Research published on challenges in South Africa’s rural education

Posted on November 12, 2014

An article about research partnerships in the South African rural education community, co-authored by four staff members in the Faculty of Education of the University of Pretoria (UP), will appear in the January 2015 edition of the acclaimed journal, Teaching and Teacher Education.

The article, entitled ‘Taking note of obstacles research partners negotiate in long-term Higher Education community engagement partnerships’ was co-written by Prof Liesel Ebersöhn, Dr Tilda Loots, Prof Irma Eloff and Prof Ronél Ferreira. It describes the challenges that teachers negotiated in a rural school to remain partners in a long-term research project.

The researchers used the generative theory of rurality to theoretically locate the challenges and thematic analysis of six years' Participatory Reflection and Action (PRA) data with South African teachers in a rural school.

Significant findings

It appeared from the thematic analysis that the teacher-participants faced many challenges which hindered their involvement in the research project. The two major challenges relate to contextual barriers, and work-life demands. The contextual barriers include poverty and a lack of broad community involvement. Work-life demands that were obstacles for prolonged engagement include the long distances between spaces of work and home job-related responsibilities and time constraints, as well as partner expectations and attrition.

The study concluded that, although poverty was identified as a challenge to higher education-community engagement partnerships, it could also act as a motivating factor to involve potential partners in community engagement initiatives. It seemed pertinent from this study that resources ought to be clarified. In addition, collaboration and relationships should be leveraged to make synergy, common goals and mutually beneficial outcomes possible.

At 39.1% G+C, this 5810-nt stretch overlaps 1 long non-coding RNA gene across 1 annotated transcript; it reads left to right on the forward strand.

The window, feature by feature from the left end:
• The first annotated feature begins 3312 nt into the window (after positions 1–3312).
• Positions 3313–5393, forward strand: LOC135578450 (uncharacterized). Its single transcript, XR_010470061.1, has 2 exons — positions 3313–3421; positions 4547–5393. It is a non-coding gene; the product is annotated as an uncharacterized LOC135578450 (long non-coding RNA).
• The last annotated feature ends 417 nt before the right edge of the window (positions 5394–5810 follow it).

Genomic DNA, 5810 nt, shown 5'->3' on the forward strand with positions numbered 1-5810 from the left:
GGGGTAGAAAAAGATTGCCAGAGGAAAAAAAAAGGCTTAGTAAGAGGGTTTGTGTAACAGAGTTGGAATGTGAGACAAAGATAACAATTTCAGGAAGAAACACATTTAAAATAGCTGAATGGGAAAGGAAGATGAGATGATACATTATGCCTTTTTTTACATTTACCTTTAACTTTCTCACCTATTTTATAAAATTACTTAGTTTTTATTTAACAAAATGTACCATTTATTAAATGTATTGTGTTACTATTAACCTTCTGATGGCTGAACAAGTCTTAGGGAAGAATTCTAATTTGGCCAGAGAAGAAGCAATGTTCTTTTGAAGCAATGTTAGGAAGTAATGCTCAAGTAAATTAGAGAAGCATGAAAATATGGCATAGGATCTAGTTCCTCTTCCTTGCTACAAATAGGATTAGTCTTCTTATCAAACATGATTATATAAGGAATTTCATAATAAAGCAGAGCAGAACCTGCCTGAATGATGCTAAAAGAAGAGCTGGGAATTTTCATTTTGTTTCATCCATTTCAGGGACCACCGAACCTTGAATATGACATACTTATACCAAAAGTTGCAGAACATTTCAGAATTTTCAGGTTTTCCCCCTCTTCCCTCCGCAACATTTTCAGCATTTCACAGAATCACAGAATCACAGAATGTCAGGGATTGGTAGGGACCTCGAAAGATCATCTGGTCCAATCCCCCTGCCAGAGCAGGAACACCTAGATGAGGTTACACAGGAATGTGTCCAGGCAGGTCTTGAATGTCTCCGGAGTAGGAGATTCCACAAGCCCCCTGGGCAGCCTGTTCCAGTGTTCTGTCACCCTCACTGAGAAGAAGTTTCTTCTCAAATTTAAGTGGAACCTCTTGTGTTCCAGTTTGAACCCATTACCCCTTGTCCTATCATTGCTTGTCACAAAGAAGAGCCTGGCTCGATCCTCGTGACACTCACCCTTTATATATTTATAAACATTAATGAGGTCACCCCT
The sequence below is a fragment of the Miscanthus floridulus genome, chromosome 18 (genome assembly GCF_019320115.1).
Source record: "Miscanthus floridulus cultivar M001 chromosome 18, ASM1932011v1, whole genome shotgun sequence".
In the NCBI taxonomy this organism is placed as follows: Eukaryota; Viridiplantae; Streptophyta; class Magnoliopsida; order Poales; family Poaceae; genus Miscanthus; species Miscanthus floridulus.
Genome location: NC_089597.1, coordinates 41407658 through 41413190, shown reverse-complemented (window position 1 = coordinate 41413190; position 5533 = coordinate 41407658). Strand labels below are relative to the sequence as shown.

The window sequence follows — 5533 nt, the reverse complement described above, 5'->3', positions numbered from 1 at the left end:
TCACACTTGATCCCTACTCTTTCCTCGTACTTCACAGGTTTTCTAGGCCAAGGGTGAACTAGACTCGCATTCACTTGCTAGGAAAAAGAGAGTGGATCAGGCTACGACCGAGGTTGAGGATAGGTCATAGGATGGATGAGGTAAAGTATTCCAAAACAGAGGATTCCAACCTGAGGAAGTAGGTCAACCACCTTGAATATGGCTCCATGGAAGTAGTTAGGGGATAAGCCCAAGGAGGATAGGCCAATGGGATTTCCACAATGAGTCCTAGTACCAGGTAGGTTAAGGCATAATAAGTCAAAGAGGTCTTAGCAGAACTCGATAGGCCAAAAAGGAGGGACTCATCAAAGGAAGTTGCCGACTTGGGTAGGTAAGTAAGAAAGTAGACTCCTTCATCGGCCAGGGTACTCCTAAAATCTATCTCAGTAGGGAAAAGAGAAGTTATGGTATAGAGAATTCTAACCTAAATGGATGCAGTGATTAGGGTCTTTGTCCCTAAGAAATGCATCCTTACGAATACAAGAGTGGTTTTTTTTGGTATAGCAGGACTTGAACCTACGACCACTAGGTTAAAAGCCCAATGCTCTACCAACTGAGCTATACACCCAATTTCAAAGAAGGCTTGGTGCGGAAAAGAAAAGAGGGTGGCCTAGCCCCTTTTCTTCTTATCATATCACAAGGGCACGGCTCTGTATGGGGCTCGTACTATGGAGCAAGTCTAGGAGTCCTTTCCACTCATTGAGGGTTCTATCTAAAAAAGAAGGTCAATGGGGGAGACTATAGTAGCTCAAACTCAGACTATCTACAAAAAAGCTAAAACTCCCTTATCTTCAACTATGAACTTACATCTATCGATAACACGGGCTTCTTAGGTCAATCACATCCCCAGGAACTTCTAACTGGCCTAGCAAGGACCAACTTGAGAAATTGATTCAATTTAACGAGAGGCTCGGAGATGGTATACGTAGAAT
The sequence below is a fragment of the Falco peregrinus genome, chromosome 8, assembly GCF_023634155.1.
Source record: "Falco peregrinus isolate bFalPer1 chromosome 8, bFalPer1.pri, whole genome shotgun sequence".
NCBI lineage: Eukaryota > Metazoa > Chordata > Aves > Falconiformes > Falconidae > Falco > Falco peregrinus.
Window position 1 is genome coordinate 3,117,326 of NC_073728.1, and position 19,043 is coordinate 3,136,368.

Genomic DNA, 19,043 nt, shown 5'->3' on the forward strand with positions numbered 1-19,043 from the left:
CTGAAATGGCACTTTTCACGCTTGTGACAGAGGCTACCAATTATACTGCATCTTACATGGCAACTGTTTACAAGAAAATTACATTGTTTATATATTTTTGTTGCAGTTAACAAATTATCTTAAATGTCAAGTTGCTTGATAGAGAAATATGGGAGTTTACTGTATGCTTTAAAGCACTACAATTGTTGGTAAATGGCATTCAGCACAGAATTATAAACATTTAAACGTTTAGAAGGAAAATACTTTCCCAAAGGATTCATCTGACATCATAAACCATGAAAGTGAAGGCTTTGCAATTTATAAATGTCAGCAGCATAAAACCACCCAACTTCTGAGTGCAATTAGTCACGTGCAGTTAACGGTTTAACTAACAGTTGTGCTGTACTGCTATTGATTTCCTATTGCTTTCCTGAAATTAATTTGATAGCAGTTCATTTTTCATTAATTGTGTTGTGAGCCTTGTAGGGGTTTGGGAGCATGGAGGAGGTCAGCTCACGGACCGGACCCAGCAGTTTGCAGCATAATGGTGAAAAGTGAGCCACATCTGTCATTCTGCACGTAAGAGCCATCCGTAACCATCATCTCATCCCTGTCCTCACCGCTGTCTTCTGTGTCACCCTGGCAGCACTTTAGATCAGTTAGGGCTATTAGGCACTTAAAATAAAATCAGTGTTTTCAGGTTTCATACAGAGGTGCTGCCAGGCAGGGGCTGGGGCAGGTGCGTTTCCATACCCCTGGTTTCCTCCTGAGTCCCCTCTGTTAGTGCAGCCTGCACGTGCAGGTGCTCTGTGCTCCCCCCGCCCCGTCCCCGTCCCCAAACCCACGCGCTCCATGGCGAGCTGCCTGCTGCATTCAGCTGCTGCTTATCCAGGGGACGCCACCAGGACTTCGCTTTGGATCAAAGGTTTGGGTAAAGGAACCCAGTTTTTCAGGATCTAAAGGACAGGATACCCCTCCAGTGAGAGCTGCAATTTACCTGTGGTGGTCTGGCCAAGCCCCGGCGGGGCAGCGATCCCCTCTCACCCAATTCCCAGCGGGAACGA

It would appear that, especially in an unequal and rural society, barriers may be expected in a long-term partnership between teachers and university researchers. However, it also appears that such barriers do not necessarily doom a partnership to collapse. The study found that teachers' agency for continued commitment superseded their daily frustrations of especially limited time, expectations for monetary gain and feeling unsupported by school-community members.

Insights given in this article may contribute to knowledge about partnerships with marginalised-school partners. Knowing which obstacles teacher-partners had to overcome to continue in a project, may also inform the conceptualisation and implementation of enduring partnerships.


- Author Petronel Fourie

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